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House panel approves P447-M OVP budget for 2019

Mara Cepeda

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House panel approves P447-M OVP budget for 2019
The Office of the Vice President's proposed budget for 2019 is P96 million less than in 2018, which Leni Robredo says would affect her anti-poverty program

MANILA, Philippines – The House committee on appropriations approved on Wednesday, August 29, the proposed P447.68-million budget of the Office of the Vice President (OVP) for 2019.

During the budget hearing, Vice President Leni Robredo appealed to the House panel to “return” the OVP’s 2019 budget to its current budget level. She pointed out that the proposed budget is lower than the 2018 budget of P543.95 million – a difference of P96.27 million – which would affect her flagship anti-poverty program.

The lower budget is because of the cash-based budgeting system that the Department of Budget and Management (DBM) wants to implement next year, which limits contractual obligations and disbursing payments to goods delivered and services rendered within the fiscal year.

Robredo told the House panel that the lower OVP budget would affect Angat Buhay, which has so far helped 155,000 families. She noted that the OVP originally sought a minimal budget increase in 2019.

“The 2018 budget for the office was P543.95 million. We proposed P549 million for 2019. That is just an additional P6 million. But what was recommended by DBM is about P100 million less than our budget last year, which is just P447.68 million. That would mean that we would not be able to continue with our livelihood assistance to our adopted LGUs (local government units),” said Robredo. 

She then appealed to the House appropriations committee for the 2019 OVP budget to at least be returned to the same level as last year.

“We would like to make this appeal, Mr Chair, that our budget be returned to how much it was last year…. The decrease is not for operations, but it’s really for our livelihood assistance. It’s really difficult if we’re entirely dependent on private sector support,” Robredo said in Filipino.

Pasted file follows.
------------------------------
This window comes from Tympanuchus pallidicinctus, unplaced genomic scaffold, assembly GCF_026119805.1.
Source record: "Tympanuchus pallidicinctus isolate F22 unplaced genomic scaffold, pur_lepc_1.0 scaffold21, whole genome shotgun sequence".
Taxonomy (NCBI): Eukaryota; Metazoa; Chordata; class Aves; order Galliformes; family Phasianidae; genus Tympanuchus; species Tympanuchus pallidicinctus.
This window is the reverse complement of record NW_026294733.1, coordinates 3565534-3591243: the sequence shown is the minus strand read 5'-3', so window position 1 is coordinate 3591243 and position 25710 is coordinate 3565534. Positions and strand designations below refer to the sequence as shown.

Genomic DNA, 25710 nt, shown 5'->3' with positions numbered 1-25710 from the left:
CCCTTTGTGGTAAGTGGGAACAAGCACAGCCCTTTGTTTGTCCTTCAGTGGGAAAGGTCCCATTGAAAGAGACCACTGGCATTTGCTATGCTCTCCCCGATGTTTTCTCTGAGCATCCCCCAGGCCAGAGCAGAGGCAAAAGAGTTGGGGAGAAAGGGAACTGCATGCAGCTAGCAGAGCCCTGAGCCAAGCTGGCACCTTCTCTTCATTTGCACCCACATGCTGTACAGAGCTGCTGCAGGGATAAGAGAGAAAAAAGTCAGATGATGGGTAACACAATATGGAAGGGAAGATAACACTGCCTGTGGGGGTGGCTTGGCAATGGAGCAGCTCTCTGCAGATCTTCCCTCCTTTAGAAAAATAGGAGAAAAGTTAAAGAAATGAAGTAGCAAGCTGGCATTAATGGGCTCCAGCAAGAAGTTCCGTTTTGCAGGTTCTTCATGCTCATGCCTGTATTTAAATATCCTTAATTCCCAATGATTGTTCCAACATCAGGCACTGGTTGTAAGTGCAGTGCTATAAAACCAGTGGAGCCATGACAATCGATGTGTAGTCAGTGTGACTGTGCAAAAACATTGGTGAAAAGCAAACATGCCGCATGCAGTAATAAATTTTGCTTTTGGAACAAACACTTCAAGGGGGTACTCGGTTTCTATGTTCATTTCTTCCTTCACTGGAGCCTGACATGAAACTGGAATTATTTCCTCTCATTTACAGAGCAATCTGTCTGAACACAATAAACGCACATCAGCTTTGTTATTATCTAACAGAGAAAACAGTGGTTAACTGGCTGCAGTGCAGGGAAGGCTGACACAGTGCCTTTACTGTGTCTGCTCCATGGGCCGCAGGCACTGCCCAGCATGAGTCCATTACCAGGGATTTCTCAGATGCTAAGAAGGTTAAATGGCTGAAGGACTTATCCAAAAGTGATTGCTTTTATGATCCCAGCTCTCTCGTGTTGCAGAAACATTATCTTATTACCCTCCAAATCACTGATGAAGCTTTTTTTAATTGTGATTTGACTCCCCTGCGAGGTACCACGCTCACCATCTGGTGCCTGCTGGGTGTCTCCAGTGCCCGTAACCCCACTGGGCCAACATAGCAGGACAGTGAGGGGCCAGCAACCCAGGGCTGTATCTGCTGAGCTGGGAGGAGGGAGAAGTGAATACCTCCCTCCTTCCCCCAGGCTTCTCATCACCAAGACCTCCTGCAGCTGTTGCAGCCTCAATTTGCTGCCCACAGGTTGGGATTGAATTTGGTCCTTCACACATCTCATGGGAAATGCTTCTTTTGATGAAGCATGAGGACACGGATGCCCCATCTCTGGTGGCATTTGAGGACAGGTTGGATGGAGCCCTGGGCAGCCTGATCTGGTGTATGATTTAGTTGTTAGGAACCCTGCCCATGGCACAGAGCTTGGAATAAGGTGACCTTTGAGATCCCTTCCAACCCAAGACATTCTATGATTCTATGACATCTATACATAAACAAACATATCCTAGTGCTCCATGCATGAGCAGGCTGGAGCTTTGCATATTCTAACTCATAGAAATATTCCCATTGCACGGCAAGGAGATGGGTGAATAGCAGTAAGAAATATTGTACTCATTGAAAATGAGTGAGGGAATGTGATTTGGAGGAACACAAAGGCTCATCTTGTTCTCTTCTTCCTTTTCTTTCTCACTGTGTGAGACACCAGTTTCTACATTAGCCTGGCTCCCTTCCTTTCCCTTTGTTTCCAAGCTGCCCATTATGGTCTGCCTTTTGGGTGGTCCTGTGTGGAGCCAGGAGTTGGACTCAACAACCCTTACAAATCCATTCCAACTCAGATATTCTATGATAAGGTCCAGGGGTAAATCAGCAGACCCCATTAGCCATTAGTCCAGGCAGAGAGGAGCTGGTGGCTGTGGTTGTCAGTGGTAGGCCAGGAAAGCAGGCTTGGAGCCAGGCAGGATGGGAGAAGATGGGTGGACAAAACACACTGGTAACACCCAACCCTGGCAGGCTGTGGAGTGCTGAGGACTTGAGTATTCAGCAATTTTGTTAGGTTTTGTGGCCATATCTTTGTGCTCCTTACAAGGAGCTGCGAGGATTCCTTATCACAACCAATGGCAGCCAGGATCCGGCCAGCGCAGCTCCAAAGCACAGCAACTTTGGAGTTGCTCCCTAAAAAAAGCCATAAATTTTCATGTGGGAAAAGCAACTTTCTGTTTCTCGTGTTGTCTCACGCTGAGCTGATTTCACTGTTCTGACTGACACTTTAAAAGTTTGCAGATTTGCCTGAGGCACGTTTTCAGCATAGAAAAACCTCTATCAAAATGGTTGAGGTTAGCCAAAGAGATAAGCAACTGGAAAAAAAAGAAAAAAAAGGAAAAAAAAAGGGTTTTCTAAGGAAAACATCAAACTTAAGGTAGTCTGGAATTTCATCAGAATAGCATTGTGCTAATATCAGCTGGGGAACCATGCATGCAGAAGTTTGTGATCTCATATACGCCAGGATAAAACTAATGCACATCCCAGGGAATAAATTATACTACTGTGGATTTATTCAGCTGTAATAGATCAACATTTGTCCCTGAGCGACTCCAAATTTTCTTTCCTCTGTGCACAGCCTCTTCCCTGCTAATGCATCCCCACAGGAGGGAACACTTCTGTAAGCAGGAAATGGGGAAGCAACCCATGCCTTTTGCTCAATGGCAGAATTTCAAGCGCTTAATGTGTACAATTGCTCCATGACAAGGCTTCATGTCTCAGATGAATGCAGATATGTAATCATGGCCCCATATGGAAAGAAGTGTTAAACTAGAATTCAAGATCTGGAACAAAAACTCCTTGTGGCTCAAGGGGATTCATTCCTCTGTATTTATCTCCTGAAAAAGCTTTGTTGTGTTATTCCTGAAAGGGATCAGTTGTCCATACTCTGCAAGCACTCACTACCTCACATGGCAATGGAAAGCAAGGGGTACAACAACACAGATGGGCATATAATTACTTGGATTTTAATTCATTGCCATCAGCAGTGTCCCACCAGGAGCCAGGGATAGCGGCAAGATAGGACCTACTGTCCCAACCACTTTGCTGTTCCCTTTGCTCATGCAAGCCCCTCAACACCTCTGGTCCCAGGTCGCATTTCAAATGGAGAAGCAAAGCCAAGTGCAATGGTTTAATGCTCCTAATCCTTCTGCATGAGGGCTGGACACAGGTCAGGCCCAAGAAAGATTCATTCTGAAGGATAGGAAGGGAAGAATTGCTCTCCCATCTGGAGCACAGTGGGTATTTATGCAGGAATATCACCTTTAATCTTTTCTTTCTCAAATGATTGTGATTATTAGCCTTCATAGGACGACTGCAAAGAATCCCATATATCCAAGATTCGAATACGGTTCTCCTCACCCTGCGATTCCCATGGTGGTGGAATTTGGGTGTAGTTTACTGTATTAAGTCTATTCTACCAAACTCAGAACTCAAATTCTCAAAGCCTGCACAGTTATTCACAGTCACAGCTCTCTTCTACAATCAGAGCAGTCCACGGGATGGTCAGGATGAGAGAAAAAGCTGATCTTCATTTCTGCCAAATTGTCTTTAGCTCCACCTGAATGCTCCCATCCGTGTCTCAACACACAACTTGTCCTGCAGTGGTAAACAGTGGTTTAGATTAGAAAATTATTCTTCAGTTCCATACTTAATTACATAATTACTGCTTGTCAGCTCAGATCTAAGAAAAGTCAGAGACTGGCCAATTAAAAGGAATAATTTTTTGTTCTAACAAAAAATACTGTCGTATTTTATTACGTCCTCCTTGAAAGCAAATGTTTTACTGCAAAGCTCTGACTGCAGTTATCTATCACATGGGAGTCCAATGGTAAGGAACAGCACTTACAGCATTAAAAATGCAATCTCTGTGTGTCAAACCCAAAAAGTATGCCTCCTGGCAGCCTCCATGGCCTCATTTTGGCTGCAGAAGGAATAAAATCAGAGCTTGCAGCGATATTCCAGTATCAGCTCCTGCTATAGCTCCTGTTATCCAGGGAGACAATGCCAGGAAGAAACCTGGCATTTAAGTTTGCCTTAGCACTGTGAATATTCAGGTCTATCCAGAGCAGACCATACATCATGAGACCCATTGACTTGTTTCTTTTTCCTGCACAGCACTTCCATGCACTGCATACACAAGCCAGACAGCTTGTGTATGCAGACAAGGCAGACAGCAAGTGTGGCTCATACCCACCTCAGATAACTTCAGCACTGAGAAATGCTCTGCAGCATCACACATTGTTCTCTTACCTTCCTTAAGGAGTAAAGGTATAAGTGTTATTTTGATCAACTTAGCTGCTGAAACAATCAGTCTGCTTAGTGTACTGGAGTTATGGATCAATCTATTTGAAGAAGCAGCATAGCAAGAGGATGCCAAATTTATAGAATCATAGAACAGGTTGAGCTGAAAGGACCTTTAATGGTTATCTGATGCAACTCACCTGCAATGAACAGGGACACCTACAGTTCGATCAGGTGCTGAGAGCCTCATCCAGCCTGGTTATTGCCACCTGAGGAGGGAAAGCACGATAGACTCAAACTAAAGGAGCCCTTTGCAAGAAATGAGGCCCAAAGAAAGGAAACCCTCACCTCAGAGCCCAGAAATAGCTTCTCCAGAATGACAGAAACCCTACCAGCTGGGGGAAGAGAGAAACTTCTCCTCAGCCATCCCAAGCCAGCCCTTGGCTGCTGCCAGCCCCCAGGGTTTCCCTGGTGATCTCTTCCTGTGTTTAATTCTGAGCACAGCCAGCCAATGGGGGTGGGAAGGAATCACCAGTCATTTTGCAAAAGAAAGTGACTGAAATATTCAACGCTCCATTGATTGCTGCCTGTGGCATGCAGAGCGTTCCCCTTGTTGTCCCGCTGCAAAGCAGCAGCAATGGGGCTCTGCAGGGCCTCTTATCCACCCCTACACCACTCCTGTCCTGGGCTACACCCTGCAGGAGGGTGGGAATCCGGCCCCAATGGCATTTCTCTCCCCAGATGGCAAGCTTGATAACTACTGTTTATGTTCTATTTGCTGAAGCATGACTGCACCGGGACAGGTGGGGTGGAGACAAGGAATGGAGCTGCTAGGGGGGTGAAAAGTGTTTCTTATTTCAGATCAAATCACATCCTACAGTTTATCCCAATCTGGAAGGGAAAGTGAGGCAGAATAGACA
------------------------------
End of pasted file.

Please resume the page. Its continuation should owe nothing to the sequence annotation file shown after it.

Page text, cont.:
Given its low budget, the OVP does not fully subsidize Angat Buhay. Instead, the OVP links mediator private companies and non-governmental organizations to local government units to provide assistance to families in need.

Assurance from House panel

House panel chairperson Karlo Nograles assured Robredo that his committee would find a way to address her concern. (READ: House, DBM agree to restore budget cuts in education, health, infra in 2019)

“Most of the departments also experience the same budget cut, which is why we’re trying to resolve these things within our means as well. ‘Wag kayong mag-alala. Hanapan natin ng paraan itong problema na ito (Don’t worry. We’ll find a way to solve this problem),” he said. 

Albay 1st District Representative Edcel Lagman, Robredo’s party mate at the Liberal Party, then moved for the committee to terminate deliberations on the OVP budget, “without prejudice” to possible amendments that may be introduced once the proposed P3.757-trillion national budget is brought to the House plenary. 

The committee approved the motion unanimously, signalling the approval of the OVP budget for 2019.

Traditionally, the budget proposals of the OVP as well as the Office of the President breeze through the House appropriations panel. Lawmakers tend to ask questions at the plenary debates.

Asked whether she saw the lower budget as politically motivated, Robredo said in a media interview after the hearing that it would be difficult to make this conclusion since many other government agencies will get reduced budgets, or funds lower than what they asked for, because of the cash-based budgeting.

She hoped lawmakers wuld grant her appeal, since the OVP has had a good record of fund utilization.

“Nag-a-appeal kaming madagdagan kasi kung titingnan naman iyong utilization namin, maayos. For 2017, 95% iyong utilization namin so wala naman talagang dahilan para hindi ipagkatiwala sa amin iyong budget,” she said.

(We’re appealing for additional funds because if you check our utilization, we’ve performed well. For 2017, our utilization was at 95% so there really is no reason for us not to be entrusted with our budget.) –

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Mara Cepeda

Mara Cepeda specializes in stories about politics and local governance. She covers the Office of the Vice President, the Senate, and the Philippine opposition. She is a 2021 fellow of the Asia Journalism Fellowship and the Reham al-Farra Memorial Journalism Fellowship of the UN. Got tips? Email her at or tweet @maracepeda.